An integral part of our practice involves planning with the assets of individuals who are disabled or have special needs. These individuals are usually persons who have developmental disabilities, mental illnesses, or who suffer from other severe and chronic or persistent disabilities. We commonly refer to these individuals as supplemental needs beneficiaries and the primary…

At some point, most people experience that enlightening moment when they realize there is a risk of losing their assets if they fall ill and require long-term care. Some will contact an elder law attorney and receive sound advice; others will contact their friends and relatives, who after all, usually know more than most attorneys…

The look-back period is very different from the penalty period and as always the rules are different depending on whether you are seeking Medicaid to cover the cost of homecare or nursing home care. Conceptually, the look-back period is the period where asset transfers may impact your eligibility for Medicaid. The penalty period is the…

Estate planning documents need to be regularly reviewed. I often tell clients to review their estate plan every three to five years or upon the occurrence of a significant life event such as a birth, marriage, divorce or death. Documents should also be reviewed for changes in the law. One of the benefits to connecting…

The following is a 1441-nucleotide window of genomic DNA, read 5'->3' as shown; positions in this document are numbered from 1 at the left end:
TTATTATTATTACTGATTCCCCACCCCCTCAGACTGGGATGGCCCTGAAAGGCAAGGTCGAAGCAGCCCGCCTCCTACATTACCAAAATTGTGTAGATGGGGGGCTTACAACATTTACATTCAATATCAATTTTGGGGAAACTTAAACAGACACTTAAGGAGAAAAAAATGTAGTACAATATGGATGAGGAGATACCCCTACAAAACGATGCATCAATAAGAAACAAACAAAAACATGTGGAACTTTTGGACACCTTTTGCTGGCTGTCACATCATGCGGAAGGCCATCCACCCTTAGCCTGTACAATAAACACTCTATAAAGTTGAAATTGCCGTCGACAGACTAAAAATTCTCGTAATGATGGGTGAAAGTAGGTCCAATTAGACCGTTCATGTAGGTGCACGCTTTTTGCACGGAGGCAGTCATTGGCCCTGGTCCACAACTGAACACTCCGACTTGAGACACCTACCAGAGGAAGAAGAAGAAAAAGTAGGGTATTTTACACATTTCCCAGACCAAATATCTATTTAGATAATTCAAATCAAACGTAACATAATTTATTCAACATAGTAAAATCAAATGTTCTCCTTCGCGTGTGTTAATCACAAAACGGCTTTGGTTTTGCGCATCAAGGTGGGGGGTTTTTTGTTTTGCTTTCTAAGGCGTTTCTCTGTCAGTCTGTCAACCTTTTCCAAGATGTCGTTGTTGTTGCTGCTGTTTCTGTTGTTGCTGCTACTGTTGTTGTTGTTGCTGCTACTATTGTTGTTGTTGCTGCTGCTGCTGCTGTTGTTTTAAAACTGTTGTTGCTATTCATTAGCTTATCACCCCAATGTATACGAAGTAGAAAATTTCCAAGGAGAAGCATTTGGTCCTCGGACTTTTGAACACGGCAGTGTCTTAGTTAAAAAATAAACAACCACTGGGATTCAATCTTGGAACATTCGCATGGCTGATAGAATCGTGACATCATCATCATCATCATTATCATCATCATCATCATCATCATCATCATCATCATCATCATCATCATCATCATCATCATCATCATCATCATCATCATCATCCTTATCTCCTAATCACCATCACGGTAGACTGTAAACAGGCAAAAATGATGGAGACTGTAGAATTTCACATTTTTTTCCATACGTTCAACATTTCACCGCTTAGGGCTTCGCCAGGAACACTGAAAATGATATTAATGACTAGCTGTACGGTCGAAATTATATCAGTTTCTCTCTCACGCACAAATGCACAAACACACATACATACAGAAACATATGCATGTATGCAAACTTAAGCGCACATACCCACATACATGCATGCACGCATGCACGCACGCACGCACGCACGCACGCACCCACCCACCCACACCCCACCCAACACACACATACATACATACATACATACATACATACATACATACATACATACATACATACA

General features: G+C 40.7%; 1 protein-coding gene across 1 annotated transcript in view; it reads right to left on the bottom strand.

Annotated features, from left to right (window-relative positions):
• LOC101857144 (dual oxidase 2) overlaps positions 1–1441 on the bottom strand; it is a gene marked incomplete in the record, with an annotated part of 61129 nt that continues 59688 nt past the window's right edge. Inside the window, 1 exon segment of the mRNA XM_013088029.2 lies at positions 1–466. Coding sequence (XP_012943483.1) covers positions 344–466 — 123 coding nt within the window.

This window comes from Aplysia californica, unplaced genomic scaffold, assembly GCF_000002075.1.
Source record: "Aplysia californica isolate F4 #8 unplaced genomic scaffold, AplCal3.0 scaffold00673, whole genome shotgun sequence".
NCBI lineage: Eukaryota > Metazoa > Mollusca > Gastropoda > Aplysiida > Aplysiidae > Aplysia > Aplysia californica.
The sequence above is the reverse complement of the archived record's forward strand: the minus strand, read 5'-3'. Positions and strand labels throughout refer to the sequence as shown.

Many people are unsure as to whether a Last Will and Testament (“Will”) is sufficient to accomplish their estate planning goals and objectives or if a Revocable Trust (“Trust”) is the more pertinent planning technique. Adding to the uncertainty is the plethora of propaganda disseminated by attorneys who promote trusts. Both serve a purpose but…

In Yorktown, NY and the surrounding community, I often see the homestead as the single most valuable asset of an estate. The “American Dream” is to own a home, create memories there, and one day, leave it to your children. However, without proper planning, the dream can soon turn into a nightmare if nursing home…

In a perfect world, everyone would craft an estate and elder care plan well in advance of having to implement it˗ but the world isn’t perfect! I have had the opportunity to work on a fair amount of cases where clients, who had no estate or elder can plan, fell ill or became disabled. In…

Over the years, I have found that one of the biggest obstacles preventing clients from pulling the trigger on a Medicaid Trust is the perception that all control is lost over the assets being transferred to the trust. While it is true that legal title to the assets must be transferred to the trustee, a…

PLANNING FOR THE NEEDS OF A DISABLED PERSON According to the Centers for Disease Control and Prevention (“CDC”), approximately 20% of U.S adults are disabled. A growing number of people between the ages of 45 and 64 are becoming disabled. Some argue that the recent economic downturn, coupled with caring for adult parents and young…